The new framework, against which planning applications will be assessed, encourages local planning authorities to support planning applications which include restored greenspace as part of their plans. 

The overview of changes from the revised draft NPF4 highlight the move of policy outcomes from an annex in the draft to being clearly profiled within Part 1, the National Spatial Strategy, with explicit links to show which policies will help deliver each of the outcomes.

There are now six clear sections on each of the outcomes prescribed in the Act:

  • Reducing Greenhouse Gas Emissions - to meet greenhouse gas emissions targets.
  • Improving Biodiversity - to secure positive effects for biodiversity.
  • A Fair And Inclusive Planning System – that helps to eliminate discrimination and promote equality.
  • Homes That Meet Our Diverse Needs - in particular, the housing needs for older people and disabled people.
  • Rural Revitalisation – to help increase the population of rural areas of Scotland.
  • Lifelong Health And Wellbeing - to improve health and wellbeing

“This Framework gives local planners across the country the green light to build the fairer, greener Scotland we want to see to tackle climate change and benefit future generations.” Planning Minister Tom Arthur 

The reform was launched when Minister Tom Arthur visited the £4.2 million Lochshore development at the former Glengarnock Steelworks in Ayrshire. The development of this park of around 250 hectares, including Kilbirnie Loch, transforms a former heavy industry site for the benefit of local people and visitors. Glengarnock Iron and Steelworks produced rails for the growing rail network from 1843 and closed in 1985.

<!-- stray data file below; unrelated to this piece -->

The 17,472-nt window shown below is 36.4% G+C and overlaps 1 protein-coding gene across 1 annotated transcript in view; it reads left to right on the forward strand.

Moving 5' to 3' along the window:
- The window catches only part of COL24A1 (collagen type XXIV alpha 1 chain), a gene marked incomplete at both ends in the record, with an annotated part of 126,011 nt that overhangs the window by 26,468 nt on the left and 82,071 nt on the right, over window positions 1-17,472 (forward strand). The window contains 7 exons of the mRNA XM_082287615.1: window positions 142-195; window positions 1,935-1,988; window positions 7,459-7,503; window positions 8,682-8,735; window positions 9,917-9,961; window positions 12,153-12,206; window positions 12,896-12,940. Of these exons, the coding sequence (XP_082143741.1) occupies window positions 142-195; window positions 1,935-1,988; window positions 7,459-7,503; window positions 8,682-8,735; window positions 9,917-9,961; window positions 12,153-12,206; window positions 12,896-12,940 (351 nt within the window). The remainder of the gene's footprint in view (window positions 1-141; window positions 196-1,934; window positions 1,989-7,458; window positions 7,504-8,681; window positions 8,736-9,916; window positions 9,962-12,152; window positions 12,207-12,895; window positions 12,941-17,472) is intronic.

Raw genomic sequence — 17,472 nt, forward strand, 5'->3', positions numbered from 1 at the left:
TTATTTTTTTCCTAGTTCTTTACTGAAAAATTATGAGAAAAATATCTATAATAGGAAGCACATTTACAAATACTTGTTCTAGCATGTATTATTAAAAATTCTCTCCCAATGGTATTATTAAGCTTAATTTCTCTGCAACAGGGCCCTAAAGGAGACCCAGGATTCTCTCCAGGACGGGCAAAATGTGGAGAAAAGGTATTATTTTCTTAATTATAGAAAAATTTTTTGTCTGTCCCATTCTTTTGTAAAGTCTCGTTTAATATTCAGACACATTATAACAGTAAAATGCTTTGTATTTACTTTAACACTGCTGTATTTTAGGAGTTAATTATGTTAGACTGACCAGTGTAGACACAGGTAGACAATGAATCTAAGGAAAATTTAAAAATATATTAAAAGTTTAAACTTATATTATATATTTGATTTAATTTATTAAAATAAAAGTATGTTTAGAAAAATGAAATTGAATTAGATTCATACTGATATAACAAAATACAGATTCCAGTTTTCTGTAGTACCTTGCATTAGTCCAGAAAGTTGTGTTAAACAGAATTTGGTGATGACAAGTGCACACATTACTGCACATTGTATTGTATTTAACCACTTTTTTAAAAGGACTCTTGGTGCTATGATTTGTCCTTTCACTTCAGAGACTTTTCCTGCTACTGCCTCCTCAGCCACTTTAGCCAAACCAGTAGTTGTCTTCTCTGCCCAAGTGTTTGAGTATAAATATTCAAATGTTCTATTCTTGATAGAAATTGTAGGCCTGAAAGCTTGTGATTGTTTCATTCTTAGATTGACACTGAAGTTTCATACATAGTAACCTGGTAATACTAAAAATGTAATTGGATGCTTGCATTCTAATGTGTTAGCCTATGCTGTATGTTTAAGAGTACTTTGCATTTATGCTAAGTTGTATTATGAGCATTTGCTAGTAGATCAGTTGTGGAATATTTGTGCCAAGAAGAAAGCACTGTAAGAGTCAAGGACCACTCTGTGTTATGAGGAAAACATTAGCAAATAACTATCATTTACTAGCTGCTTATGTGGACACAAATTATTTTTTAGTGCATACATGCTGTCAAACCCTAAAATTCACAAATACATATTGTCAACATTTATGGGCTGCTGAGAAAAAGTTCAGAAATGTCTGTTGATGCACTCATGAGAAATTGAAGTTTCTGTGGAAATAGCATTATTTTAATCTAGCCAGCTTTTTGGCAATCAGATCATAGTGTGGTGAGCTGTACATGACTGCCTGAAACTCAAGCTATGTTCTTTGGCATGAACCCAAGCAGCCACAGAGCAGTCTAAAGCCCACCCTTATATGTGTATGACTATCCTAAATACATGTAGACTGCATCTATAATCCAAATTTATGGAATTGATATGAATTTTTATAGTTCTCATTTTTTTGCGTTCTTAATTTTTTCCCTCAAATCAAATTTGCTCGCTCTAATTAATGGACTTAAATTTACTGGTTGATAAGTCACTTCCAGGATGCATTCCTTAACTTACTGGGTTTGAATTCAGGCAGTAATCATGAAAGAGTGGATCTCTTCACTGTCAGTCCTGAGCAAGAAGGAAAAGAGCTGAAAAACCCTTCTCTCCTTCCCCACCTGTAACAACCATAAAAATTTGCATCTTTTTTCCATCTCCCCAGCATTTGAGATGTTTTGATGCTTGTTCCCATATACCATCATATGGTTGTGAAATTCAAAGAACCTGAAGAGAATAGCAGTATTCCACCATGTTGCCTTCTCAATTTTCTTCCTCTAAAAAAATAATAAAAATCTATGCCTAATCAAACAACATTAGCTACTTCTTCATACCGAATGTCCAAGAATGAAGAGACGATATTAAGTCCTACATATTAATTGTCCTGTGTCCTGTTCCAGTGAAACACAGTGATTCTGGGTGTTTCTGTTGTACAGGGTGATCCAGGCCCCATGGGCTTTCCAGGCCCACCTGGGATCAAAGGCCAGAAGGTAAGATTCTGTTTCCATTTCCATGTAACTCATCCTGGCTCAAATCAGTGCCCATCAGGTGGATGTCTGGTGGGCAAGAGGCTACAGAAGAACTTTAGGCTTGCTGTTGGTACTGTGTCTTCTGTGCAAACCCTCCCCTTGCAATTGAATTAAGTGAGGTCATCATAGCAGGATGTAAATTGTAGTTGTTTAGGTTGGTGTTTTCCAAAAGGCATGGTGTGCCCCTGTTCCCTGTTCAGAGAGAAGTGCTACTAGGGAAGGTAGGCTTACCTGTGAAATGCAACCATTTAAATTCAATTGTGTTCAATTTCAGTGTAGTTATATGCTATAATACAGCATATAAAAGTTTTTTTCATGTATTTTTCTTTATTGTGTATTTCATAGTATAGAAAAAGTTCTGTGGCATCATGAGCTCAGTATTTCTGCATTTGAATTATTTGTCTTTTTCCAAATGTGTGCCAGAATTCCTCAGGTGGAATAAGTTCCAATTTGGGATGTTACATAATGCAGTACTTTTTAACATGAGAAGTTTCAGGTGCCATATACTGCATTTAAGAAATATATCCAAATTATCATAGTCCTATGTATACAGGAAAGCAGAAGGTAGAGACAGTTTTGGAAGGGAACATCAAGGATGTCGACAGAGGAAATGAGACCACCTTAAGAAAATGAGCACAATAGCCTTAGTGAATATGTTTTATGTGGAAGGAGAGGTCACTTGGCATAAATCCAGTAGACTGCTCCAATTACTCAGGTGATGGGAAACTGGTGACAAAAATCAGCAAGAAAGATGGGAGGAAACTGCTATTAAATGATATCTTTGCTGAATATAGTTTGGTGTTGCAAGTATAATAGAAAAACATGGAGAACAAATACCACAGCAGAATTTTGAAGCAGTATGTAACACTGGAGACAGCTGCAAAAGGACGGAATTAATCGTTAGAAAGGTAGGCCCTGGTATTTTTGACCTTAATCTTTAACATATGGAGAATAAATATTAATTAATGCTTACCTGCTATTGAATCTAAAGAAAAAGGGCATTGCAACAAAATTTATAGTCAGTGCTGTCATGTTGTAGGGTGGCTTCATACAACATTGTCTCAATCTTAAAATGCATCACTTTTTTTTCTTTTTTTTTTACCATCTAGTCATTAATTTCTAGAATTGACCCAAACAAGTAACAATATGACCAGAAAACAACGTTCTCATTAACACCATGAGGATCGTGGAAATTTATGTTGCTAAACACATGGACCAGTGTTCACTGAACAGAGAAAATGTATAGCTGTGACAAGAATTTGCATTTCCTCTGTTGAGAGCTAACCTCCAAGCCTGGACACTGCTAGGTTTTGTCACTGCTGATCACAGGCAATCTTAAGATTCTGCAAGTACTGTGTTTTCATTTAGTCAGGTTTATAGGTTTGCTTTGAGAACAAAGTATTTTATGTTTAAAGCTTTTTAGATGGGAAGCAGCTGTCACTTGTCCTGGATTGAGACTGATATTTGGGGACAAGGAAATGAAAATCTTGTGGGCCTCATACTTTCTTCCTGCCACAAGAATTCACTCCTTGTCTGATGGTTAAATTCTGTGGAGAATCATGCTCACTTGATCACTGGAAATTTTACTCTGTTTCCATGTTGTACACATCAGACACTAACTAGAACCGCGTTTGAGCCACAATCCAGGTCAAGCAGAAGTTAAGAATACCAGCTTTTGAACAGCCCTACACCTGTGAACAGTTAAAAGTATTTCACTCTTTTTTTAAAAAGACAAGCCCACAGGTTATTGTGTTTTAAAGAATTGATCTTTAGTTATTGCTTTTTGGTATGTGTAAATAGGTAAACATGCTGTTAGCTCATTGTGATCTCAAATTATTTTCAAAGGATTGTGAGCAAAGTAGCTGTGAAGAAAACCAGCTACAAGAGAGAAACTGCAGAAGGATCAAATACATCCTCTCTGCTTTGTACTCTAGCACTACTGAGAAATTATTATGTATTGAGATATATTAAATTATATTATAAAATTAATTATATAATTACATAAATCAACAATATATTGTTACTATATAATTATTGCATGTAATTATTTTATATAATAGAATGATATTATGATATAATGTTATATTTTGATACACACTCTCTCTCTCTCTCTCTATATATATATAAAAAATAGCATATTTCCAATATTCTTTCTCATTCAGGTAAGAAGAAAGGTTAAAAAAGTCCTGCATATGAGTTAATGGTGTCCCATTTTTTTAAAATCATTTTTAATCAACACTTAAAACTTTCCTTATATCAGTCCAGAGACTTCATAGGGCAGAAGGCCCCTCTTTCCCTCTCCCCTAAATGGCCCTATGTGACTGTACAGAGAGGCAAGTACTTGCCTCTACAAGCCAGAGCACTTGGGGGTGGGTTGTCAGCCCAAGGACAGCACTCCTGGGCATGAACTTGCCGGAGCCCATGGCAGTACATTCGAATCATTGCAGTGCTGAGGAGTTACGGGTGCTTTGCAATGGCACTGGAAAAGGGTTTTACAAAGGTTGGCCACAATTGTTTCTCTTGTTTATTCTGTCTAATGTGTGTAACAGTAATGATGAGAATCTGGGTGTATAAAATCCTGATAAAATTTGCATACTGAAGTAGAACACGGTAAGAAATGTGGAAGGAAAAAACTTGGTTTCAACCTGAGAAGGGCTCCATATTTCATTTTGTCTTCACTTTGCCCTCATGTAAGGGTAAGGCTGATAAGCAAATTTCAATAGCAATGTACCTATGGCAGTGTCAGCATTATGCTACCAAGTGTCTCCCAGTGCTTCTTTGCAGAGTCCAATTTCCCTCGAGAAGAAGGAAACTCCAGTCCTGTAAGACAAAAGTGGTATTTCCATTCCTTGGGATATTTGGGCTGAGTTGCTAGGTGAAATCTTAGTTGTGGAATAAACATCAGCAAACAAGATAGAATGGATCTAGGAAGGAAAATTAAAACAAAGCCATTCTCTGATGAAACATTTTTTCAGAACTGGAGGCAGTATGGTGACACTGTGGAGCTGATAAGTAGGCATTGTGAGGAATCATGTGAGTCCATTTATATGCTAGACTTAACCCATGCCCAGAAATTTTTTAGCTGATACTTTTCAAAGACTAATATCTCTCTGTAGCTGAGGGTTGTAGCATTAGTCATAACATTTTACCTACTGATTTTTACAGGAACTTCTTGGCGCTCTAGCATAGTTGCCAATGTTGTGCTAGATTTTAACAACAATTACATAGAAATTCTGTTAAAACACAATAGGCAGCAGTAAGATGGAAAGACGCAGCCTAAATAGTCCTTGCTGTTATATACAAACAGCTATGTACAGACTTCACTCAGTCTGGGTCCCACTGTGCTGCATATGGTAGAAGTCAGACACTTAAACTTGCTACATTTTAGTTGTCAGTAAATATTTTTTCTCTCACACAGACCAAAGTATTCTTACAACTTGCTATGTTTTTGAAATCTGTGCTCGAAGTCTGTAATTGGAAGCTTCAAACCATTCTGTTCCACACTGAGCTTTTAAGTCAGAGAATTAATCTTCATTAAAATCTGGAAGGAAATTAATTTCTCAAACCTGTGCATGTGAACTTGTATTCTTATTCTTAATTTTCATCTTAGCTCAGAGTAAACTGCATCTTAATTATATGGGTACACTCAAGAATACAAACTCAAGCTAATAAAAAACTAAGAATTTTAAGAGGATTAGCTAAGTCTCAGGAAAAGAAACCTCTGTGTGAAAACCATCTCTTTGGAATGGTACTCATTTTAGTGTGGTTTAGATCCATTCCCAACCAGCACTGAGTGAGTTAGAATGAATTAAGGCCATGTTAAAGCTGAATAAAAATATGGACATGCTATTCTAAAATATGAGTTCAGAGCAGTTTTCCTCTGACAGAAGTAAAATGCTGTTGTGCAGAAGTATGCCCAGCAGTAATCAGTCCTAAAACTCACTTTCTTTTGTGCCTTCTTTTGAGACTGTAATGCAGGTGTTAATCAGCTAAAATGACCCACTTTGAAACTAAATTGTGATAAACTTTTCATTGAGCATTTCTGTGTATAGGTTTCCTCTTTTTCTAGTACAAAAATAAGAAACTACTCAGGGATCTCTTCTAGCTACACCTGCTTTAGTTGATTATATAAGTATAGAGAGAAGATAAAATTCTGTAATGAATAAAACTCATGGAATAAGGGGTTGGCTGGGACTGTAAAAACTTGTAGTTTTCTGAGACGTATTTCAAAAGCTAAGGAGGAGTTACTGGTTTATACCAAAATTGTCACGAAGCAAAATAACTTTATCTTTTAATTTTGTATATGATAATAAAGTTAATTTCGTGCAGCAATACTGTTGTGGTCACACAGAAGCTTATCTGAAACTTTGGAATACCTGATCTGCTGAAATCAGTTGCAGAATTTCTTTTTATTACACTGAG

In October ’22, one of the first projects of phase 1 was opened, the Lochshore Hub, made possible with grant contributions from the Scottish Government’s Regeneration Capital Grant Fund, Nuclear Decommissioning Authority (NDA), Scottish Enterprise, sportscotland, Garnock Rugby Club and Land Trust. The TCV also contributed and have resources to encourage visitors to explore the area including scavenger and bug hunts; invertebrate ID; den building etc.

“This wouldn’t have been possible without close collaboration with the local community who have been integral to its development from the very early stages - it’s a real testament to community spirit.” North Ayrshire Council Provost Anthea Dickson 

In 2017 North Ayrshire Council began consultations leading to a vision of the site as a parkland destination with a focus on play. Work began to construct a new £4.2 million Visitor and Community Hub and active travel routes. Further consultations were held in 2021 to understand how the park would be used on a day-to-day basis. 

Note that the revised draft explanatory report stated there was support for a stronger commitment to placemaking, although it was argued that, at present, the design-led approach and quality outcomes identified do not feed through into policy. To arrive at the NPF4 three rounds of consultation were undertaken since 2020: the Call for Ideas (2020), the Position Statement (2020) and the Draft NPF4 (2021).